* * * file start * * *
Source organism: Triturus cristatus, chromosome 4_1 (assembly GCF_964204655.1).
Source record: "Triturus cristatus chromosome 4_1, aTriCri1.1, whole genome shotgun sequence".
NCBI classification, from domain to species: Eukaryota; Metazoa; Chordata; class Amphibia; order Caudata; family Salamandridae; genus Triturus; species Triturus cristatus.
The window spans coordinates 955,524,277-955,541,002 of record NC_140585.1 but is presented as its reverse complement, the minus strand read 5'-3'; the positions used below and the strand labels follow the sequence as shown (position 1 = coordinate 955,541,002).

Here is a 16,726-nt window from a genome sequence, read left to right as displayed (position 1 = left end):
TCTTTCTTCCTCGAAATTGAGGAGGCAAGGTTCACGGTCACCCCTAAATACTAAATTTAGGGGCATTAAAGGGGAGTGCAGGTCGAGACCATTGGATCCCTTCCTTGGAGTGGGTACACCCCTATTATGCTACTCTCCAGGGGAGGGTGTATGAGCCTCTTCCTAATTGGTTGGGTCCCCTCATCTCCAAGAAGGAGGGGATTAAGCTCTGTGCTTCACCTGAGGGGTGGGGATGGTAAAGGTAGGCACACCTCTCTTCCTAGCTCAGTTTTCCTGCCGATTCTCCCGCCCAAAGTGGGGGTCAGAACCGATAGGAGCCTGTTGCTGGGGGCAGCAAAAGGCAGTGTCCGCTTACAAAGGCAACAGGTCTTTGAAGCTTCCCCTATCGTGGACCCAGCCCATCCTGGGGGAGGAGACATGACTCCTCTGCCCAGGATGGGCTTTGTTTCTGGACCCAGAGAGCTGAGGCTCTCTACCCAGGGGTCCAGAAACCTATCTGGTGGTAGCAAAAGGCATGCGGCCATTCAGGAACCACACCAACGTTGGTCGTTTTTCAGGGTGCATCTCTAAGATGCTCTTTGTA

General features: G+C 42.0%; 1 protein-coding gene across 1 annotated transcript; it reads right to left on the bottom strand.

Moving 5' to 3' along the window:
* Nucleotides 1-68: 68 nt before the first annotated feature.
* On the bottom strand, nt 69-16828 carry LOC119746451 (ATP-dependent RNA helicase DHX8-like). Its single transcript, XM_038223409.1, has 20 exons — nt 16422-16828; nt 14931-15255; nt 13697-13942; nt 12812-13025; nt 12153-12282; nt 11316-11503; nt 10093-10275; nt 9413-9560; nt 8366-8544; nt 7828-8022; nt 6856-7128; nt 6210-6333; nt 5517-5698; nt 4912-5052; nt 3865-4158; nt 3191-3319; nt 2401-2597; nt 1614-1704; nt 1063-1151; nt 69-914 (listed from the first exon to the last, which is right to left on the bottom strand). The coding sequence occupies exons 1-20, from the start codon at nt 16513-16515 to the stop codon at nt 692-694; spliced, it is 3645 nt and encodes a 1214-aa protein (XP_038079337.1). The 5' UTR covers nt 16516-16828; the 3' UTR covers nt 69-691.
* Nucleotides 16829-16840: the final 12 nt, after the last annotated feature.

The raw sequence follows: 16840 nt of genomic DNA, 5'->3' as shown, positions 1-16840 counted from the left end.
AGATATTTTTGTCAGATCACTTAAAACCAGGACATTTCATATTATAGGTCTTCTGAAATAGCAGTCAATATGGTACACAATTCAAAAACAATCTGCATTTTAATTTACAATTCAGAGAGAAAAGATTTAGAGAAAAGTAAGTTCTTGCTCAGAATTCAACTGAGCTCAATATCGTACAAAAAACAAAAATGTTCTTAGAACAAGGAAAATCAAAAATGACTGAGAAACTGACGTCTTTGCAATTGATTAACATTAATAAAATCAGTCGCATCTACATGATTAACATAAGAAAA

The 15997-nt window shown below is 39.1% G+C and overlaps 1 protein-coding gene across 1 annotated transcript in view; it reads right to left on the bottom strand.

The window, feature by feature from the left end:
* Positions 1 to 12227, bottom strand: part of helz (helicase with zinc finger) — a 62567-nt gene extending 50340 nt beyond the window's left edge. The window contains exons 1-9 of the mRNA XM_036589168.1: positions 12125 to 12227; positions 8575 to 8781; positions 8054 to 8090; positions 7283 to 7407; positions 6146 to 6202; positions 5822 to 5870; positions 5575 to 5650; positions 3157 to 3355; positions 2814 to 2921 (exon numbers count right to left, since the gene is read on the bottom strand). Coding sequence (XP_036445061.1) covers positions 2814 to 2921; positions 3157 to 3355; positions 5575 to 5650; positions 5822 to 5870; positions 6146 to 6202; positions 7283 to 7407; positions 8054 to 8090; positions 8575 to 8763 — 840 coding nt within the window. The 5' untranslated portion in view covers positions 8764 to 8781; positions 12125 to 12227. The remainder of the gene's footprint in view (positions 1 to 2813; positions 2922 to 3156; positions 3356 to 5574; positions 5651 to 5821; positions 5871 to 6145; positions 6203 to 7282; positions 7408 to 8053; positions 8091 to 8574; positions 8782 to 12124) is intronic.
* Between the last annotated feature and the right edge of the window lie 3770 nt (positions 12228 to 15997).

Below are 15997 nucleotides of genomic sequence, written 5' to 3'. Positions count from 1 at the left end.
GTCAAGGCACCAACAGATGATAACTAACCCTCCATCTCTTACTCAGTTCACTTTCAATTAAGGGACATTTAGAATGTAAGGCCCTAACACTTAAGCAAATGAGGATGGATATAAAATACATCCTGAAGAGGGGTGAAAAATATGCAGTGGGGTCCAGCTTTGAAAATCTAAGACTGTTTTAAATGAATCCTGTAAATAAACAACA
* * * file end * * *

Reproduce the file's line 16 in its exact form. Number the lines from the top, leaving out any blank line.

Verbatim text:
* Positions 1 to 12227, bottom strand: part of helz (helicase with zinc finger) — a 62567-nt gene extending 50340 nt beyond the window's left edge. The window contains exons 1-9 of the mRNA XM_036589168.1: positions 12125 to 12227; positions 8575 to 8781; positions 8054 to 8090; positions 7283 to 7407; positions 6146 to 6202; positions 5822 to 5870; positions 5575 to 5650; positions 3157 to 3355; positions 2814 to 2921 (exon numbers count right to left, since the gene is read on the bottom strand). Coding sequence (XP_036445061.1) covers positions 2814 to 2921; positions 3157 to 3355; positions 5575 to 5650; positions 5822 to 5870; positions 6146 to 6202; positions 7283 to 7407; positions 8054 to 8090; positions 8575 to 8763 — 840 coding nt within the window. The 5' untranslated portion in view covers positions 8764 to 8781; positions 12125 to 12227. The remainder of the gene's footprint in view (positions 1 to 2813; positions 2922 to 3156; positions 3356 to 5574; positions 5651 to 5821; positions 5871 to 6145; positions 6203 to 7282; positions 7408 to 8053; positions 8091 to 8574; positions 8782 to 12124) is intronic.